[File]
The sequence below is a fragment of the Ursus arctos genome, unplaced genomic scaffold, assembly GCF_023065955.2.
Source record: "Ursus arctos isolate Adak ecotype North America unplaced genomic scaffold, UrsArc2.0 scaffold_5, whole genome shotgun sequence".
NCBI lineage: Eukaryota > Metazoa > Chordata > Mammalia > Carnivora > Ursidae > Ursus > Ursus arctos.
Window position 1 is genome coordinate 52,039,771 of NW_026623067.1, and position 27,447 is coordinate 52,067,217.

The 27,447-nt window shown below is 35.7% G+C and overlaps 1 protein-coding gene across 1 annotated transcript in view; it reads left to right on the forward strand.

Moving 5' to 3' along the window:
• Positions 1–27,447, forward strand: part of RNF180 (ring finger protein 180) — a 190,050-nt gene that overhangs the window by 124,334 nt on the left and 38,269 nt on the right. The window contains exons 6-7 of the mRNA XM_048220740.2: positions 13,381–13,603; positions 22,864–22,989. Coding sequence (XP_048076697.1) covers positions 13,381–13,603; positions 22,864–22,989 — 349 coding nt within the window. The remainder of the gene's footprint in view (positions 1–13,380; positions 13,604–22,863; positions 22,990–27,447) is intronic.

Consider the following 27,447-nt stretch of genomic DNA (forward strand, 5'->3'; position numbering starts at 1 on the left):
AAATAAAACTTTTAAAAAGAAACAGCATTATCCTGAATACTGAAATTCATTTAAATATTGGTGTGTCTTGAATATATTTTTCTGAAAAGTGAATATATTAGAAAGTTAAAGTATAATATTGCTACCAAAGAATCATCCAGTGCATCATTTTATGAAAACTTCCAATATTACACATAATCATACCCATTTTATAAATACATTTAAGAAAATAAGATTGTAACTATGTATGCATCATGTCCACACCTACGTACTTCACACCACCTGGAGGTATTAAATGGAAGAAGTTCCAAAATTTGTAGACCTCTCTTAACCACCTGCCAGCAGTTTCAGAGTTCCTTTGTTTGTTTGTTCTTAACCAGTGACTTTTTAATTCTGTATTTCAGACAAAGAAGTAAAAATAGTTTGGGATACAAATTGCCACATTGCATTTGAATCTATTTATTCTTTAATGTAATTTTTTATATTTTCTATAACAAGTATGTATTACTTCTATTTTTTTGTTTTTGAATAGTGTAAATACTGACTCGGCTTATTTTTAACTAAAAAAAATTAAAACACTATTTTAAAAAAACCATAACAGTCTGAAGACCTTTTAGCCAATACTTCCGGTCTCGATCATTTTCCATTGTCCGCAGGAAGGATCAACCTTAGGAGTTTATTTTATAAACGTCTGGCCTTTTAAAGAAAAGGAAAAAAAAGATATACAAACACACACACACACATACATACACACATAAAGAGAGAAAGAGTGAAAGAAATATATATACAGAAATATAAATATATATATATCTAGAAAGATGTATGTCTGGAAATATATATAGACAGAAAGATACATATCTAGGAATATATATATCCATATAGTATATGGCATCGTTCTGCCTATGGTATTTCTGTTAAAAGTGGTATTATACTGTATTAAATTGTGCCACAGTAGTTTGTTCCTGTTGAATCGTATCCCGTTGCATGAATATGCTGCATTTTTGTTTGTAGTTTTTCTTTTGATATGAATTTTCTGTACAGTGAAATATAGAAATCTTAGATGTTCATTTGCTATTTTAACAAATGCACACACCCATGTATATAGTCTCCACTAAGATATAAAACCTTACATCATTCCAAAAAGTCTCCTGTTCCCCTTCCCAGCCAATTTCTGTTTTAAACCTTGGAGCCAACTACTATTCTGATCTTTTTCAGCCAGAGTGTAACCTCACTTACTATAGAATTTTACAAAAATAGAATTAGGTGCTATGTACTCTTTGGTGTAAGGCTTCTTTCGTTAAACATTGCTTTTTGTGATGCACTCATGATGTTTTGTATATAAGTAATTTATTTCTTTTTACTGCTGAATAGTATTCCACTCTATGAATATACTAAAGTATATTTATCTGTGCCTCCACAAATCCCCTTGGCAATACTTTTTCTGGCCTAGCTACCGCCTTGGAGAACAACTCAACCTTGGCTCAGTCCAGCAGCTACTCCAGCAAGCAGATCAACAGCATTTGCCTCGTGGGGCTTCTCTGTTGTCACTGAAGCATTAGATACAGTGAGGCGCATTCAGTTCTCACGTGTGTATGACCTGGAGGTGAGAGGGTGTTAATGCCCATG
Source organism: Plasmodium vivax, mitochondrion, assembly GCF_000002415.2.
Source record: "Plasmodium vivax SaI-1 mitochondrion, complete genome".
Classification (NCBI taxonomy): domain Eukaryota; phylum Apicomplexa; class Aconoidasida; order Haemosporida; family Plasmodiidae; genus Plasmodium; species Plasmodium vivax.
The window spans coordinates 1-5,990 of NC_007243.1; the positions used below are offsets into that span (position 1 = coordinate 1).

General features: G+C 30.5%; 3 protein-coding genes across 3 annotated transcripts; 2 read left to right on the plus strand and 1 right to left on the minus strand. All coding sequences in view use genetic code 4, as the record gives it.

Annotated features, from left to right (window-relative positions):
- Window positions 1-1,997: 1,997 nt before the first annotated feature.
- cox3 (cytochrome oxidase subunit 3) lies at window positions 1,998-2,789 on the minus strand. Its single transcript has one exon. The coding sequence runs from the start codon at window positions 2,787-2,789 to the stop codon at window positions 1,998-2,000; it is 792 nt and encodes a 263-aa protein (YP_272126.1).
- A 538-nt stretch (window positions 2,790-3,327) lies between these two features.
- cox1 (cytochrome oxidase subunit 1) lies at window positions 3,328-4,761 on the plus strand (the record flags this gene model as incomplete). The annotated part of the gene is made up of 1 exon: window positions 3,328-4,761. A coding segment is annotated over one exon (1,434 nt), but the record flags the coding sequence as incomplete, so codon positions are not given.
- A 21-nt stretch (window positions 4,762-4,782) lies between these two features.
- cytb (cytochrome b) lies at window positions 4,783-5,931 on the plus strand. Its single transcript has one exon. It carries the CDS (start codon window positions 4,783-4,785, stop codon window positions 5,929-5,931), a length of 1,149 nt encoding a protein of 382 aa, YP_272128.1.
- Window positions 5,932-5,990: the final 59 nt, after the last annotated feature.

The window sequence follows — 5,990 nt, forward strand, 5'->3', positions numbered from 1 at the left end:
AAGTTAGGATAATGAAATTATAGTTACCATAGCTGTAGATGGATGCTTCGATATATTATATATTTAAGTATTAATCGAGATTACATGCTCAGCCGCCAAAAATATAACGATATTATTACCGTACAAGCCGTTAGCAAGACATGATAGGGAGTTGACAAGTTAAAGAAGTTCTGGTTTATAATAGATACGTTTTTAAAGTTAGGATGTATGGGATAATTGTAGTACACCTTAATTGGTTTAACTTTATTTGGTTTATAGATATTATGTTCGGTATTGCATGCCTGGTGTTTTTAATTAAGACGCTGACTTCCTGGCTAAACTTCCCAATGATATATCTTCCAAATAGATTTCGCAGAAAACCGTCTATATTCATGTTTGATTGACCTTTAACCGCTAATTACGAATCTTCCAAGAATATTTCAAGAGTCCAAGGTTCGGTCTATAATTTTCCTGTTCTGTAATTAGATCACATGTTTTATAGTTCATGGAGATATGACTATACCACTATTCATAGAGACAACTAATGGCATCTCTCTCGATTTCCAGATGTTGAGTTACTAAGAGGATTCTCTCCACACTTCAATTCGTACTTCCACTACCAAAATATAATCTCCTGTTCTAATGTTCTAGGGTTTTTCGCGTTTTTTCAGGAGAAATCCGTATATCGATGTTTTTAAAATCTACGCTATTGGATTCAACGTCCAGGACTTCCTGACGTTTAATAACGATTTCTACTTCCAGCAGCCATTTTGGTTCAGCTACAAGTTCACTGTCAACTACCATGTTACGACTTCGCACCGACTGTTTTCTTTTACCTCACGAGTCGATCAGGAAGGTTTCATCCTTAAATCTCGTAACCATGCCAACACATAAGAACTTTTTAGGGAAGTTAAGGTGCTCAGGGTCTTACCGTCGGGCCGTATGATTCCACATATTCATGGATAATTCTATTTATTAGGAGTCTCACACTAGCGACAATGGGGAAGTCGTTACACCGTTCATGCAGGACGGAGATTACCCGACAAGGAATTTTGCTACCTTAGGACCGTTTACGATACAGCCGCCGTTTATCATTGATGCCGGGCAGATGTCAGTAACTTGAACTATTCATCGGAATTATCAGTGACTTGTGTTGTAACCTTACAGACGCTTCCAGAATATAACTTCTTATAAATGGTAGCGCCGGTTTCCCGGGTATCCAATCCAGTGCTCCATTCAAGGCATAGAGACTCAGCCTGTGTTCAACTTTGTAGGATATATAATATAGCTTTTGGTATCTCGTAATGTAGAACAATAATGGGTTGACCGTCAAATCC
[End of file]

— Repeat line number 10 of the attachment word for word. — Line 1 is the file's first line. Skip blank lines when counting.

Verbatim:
Source organism: Plasmodium vivax, mitochondrion, assembly GCF_000002415.2.